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In Dean Young's sixth book of poems, elegiac necessity finds itself next to goofy celebration. Daffy Duck enters the Valley of the Eternals. Faulkner and bell-bottoms cling to beauty's evanescence. Even in single poems, Young's tone and style vary. No one feeling or idea takes precedence over another, and their simultaneity is frequently revealed; sadness may throw a squirrelly shadow, joy can find itself dressed in mourning black. As in the agitated "Whirlpool Suite": "Pain / and pleasure are two signals carried / over one phone line." In taking up subjects as slight as the examination of a signature or a true/false test, and as pressing as the death of friends, Young's poems embrace the duplicity of feeling, the malleability of perception, and the truth telling of wordplay.
The poet employs colloquial diction, references pop and classical culture, and travels at 1000 miles per hour in his fourth collection. For those who think contemporary poetry is about abject confessions, vacation in Provence and opaque ‘academicisms,’ McDaniel is an intro to a new world.
Progressive Activism and Private Sector Responses in Latin America's Democracies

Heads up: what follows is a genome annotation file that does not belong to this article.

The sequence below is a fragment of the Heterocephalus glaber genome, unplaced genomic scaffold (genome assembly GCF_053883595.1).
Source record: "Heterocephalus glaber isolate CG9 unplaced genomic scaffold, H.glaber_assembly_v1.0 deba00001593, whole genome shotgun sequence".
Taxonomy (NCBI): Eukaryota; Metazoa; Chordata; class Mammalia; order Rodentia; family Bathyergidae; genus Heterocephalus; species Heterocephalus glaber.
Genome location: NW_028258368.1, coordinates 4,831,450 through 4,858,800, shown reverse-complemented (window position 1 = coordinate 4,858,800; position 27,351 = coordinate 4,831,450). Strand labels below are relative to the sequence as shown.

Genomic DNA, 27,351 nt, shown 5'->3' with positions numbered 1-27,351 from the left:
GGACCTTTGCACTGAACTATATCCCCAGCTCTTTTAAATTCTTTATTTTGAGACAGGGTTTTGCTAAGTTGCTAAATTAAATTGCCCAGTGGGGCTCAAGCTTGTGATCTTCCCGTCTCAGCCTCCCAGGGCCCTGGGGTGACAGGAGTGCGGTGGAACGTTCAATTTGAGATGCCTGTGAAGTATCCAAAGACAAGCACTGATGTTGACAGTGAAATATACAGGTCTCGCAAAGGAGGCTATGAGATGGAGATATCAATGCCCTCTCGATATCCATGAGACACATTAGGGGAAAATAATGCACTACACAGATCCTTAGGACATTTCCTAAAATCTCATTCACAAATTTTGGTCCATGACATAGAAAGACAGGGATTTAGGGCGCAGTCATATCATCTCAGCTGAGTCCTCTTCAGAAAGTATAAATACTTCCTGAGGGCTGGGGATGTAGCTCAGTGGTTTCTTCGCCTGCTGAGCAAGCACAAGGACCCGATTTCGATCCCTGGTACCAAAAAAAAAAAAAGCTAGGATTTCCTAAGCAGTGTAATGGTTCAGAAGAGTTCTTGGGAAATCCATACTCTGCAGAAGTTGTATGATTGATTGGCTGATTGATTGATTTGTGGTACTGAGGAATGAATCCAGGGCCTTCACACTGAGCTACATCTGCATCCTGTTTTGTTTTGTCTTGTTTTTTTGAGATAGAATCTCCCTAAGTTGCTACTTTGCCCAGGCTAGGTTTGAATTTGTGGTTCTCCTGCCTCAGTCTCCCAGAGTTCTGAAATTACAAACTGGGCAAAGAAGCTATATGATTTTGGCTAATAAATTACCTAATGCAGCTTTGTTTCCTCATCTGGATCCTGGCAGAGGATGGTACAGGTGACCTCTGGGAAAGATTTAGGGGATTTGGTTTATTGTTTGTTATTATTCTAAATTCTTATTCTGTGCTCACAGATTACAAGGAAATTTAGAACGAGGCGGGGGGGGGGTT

Over the last twenty years, business responses to progressive reform in Latin America have shifted dramatically. Until the 1990s, progressive movements in Latin America suffered violent repression sanctioned by the private sector and other socio-political elites. The powerful case studies in this volume show how business responses to reform have become more open–ended as Latin America’s democracies have deepened, with repression tempered by the economic uncertainties of globalization, the political and legal constraints of democracy, and shifting cultural understandings of poverty and race. Enduring Reform presents five case studies from Mexico, Brazil, and Argentina in which marginalized groups have successfully forged new cultural and economic spaces and won greater autonomy and political voice. Bringing together NGO’s, local institutions, social movements, and governments, these initiatives have developed new mechanisms to work ‘within the system,’ while also challenging the system’s logic and constraints. Through firsthand interviews, the contributors capture local businesspeople’s understandings of these progressive initiatives and record how they grapple with changes they may not always welcome, but must endure. America today presses businesspeople to endure, accept, and at times promote progressive change in unprecedented ways, even as they act to limit and constrain it.